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Whistleblower Athol Williams Flees Mzansi Fearing For His Life After The Murder Of Babita Deokaran

Athol Williams, a former ethics lecturer at the University of Cape Town (UCT), claims he has been compelled to flee the nation due to safety concerns after blowing the whistle on firms and persons implicated in state capture. Williams stated in a statement that he had departed the nation on November 1.

Rather than diminishing after I testified, these worries expanded, as did the possibility of indictments. Concerns were raised following the assassination of Babita Deokaran since it demonstrated that authorities were choosing not to safeguard whistleblowers proactively.

"Knowing that my government will not protect me after I act in the public good is a troubling truth. Threats might come from a variety of sources, as I named 39 people in my testimony. After getting warnings from trustworthy supporters and a civil society organization about a coordinated campaign against me, I made the difficult decision to leave home once more, this time alone."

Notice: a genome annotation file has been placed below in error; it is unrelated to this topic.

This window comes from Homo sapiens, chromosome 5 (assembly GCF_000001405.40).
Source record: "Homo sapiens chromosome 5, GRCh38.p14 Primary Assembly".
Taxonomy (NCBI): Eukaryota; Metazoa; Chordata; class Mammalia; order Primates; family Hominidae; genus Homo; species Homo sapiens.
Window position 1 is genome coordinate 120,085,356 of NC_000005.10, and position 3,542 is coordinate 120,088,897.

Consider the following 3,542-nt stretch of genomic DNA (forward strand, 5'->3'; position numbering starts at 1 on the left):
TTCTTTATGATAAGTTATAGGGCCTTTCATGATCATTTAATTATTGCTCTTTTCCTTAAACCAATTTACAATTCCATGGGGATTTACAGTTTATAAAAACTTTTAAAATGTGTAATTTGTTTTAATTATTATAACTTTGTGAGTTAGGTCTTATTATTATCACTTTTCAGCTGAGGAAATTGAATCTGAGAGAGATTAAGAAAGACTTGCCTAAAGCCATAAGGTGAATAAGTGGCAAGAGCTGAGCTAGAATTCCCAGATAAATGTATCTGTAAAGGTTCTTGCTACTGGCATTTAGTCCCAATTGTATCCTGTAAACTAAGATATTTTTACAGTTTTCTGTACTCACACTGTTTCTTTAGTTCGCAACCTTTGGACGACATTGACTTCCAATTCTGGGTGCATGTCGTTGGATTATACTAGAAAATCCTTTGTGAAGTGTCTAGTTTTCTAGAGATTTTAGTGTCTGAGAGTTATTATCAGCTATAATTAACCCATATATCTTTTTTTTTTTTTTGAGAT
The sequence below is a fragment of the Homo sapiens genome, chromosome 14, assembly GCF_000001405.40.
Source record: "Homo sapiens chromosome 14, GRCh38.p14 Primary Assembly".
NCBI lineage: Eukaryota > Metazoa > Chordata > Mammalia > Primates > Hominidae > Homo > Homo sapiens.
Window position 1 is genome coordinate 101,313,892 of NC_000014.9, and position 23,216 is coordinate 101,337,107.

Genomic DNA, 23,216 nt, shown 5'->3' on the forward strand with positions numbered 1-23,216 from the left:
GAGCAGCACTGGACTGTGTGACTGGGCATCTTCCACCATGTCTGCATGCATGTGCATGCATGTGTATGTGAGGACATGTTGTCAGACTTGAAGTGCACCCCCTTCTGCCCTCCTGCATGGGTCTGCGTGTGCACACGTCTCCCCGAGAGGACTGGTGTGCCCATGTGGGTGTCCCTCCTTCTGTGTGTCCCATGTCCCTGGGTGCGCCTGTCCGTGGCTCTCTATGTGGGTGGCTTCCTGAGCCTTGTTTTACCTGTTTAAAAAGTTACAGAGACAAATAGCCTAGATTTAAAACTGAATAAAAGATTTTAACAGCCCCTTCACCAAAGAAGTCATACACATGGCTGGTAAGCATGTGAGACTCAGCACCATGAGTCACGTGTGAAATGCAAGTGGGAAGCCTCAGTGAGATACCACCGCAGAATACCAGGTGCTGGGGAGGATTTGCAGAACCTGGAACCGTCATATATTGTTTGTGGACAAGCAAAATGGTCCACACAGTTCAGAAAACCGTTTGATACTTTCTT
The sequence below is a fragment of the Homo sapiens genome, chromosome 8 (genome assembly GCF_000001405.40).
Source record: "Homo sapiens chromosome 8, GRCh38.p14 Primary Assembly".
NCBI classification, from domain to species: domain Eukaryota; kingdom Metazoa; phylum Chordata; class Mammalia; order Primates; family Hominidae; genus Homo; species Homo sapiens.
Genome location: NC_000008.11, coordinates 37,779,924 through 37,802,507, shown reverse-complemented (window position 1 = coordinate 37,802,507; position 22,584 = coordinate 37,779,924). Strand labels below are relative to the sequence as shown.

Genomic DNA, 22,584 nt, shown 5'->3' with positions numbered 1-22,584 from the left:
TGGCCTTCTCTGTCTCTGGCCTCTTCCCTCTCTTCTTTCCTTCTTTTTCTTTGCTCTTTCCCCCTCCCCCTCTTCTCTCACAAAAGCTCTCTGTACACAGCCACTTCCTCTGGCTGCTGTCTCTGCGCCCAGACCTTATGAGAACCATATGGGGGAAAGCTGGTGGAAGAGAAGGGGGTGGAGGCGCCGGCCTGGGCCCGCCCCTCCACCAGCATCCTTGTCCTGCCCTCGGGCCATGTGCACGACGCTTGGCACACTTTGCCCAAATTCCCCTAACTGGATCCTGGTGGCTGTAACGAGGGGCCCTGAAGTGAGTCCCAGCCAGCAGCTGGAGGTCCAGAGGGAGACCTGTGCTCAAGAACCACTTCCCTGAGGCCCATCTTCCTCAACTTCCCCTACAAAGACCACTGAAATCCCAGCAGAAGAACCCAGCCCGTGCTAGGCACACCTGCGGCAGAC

Williams went on to say that he had consistently spoken out against injustices in South Africa and had taken action where he could. Rather than supporting him, he said that he had been alienated and abandoned by corporate South Africa, where he had worked for many years, the university where he taught ethics, and the government, as well as my friends. In June, Williams claimed that UCT offered him money in exchange for his silence on whether the university hired corporations implicated in state capture claims.UCT, on the other hand, rejected the charges, claiming that Williams was misrepresenting the facts and that it had done everything possible to satisfy his concerns.

According to Williams: It's a pity that individuals who choose to do the right thing have their life wrecked in front of everyone. We must all work together to put a stop to this catastrophe. He went on to say that South African businesses and governments at the municipal, provincial, and national levels have failed whistleblowers and witnesses."They have let South Africans down by choosing hollow rhetoric and cliches to truth and authenticity. We are losing the war against corruption because our administration tolerates, if not actively participates in it."

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Source: news24

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Athol Williams Babita Deokaran UCT University of Cape Town Williams

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